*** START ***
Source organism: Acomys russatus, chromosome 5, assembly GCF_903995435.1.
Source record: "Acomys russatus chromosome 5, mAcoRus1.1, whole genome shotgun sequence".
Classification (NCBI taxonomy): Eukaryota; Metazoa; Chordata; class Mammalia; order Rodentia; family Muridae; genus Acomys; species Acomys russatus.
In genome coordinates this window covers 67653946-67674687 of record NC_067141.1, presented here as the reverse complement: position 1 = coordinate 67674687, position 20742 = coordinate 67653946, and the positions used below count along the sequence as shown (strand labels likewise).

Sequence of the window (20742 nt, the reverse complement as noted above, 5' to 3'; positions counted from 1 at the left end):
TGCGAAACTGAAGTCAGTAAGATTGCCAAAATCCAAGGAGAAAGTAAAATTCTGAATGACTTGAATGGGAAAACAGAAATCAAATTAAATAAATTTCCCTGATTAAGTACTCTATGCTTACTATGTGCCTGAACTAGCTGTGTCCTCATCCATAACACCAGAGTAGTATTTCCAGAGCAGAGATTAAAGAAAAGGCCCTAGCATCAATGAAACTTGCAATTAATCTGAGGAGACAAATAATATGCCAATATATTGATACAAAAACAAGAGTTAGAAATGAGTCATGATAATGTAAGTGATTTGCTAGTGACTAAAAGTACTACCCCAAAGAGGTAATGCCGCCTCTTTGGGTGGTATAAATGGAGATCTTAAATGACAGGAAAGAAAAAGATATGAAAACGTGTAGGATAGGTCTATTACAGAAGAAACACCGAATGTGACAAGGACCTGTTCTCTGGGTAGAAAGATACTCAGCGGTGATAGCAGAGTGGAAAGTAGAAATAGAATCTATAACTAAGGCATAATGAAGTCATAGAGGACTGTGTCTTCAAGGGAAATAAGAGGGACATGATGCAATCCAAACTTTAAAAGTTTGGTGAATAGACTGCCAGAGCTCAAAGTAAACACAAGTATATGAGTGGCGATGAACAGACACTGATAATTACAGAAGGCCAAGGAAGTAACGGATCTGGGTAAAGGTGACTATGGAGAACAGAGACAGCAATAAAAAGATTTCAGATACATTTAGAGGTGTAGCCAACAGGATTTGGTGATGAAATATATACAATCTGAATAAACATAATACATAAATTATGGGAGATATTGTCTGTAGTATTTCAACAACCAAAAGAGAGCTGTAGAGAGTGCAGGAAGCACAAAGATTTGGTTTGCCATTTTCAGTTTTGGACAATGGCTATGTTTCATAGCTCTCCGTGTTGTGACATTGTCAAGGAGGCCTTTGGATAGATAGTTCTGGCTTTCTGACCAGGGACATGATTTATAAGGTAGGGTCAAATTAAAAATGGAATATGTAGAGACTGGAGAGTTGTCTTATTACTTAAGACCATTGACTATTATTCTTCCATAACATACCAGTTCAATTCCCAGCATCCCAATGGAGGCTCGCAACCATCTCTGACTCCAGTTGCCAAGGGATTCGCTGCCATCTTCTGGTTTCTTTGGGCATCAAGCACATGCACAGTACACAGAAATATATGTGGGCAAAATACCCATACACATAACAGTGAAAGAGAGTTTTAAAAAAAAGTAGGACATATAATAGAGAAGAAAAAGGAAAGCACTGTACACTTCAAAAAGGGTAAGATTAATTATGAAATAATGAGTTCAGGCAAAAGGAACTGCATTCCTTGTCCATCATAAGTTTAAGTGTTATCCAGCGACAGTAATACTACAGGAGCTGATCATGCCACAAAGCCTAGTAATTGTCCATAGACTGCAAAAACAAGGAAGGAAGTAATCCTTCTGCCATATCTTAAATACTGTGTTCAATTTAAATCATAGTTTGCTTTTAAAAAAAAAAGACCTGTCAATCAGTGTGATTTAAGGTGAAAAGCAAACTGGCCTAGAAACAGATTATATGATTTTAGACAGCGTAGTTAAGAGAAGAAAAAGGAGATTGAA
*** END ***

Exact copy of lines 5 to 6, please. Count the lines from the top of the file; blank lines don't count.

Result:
Sequence of the window (20742 nt, the reverse complement as noted above, 5' to 3'; positions counted from 1 at the left end):
TGCGAAACTGAAGTCAGTAAGATTGCCAAAATCCAAGGAGAAAGTAAAATTCTGAATGACTTGAATGGGAAAACAGAAATCAAATTAAATAAATTTCCCTGATTAAGTACTCTATGCTTACTATGTGCCTGAACTAGCTGTGTCCTCATCCATAACACCAGAGTAGTATTTCCAGAGCAGAGATTAAAGAAAAGGCCCTAGCATCAATGAAACTTGCAATTAATCTGAGGAGACAAATAATATGCCAATATATTGATACAAAAACAAGAGTTAGAAATGAGTCATGATAATGTAAGTGATTTGCTAGTGACTAAAAGTACTACCCCAAAGAGGTAATGCCGCCTCTTTGGGTGGTATAAATGGAGATCTTAAATGACAGGAAAGAAAAAGATATGAAAACGTGTAGGATAGGTCTATTACAGAAGAAACACCGAATGTGACAAGGACCTGTTCTCTGGGTAGAAAGATACTCAGCGGTGATAGCAGAGTGGAAAGTAGAAATAGAATCTATAACTAAGGCATAATGAAGTCATAGAGGACTGTGTCTTCAAGGGAAATAAGAGGGACATGATGCAATCCAAACTTTAAAAGTTTGGTGAATAGACTGCCAGAGCTCAAAGTAAACACAAGTATATGAGTGGCGATGAACAGACACTGATAATTACAGAAGGCCAAGGAAGTAACGGATCTGGGTAAAGGTGACTATGGAGAACAGAGACAGCAATAAAAAGATTTCAGATACATTTAGAGGTGTAGCCAACAGGATTTGGTGATGAAATATATACAATCTGAATAAACATAATACATAAATTATGGGAGATATTGTCTGTAGTATTTCAACAACCAAAAGAGAGCTGTAGAGAGTGCAGGAAGCACAAAGATTTGGTTTGCCATTTTCAGTTTTGGACAATGGCTATGTTTCATAGCTCTCCGTGTTGTGACATTGTCAAGGAGGCCTTTGGATAGATAGTTCTGGCTTTCTGACCAGGGACATGATTTATAAGGTAGGGTCAAATTAAAAATGGAATATGTAGAGACTGGAGAGTTGTCTTATTACTTAAGACCATTGACTATTATTCTTCCATAACATACCAGTTCAATTCCCAGCATCCCAATGGAGGCTCGCAACCATCTCTGACTCCAGTTGCCAAGGGATTCGCTGCCATCTTCTGGTTTCTTTGGGCATCAAGCACATGCACAGTACACAGAAATATATGTGGGCAAAATACCCATACACATAACAGTGAAAGAGAGTTTTAAAAAAAAGTAGGACATATAATAGAGAAGAAAAAGGAAAGCACTGTACACTTCAAAAAGGGTAAGATTAATTATGAAATAATGAGTTCAGGCAAAAGGAACTGCATTCCTTGTCCATCATAAGTTTAAGTGTTATCCAGCGACAGTAATACTACAGGAGCTGATCATGCCACAAAGCCTAGTAATTGTCCATAGACTGCAAAAACAAGGAAGGAAGTAATCCTTCTGCCATATCTTAAATACTGTGTTCAATTTAAATCATAGTTTGCTTTTAAAAAAAAAAGACCTGTCAATCAGTGTGATTTAAGGTGAAAAGCAAACTGGCCTAGAAACAGATTATATGATTTTAGACAGCGTAGTTAAGAGAAGAAAAAGGAGATTGAA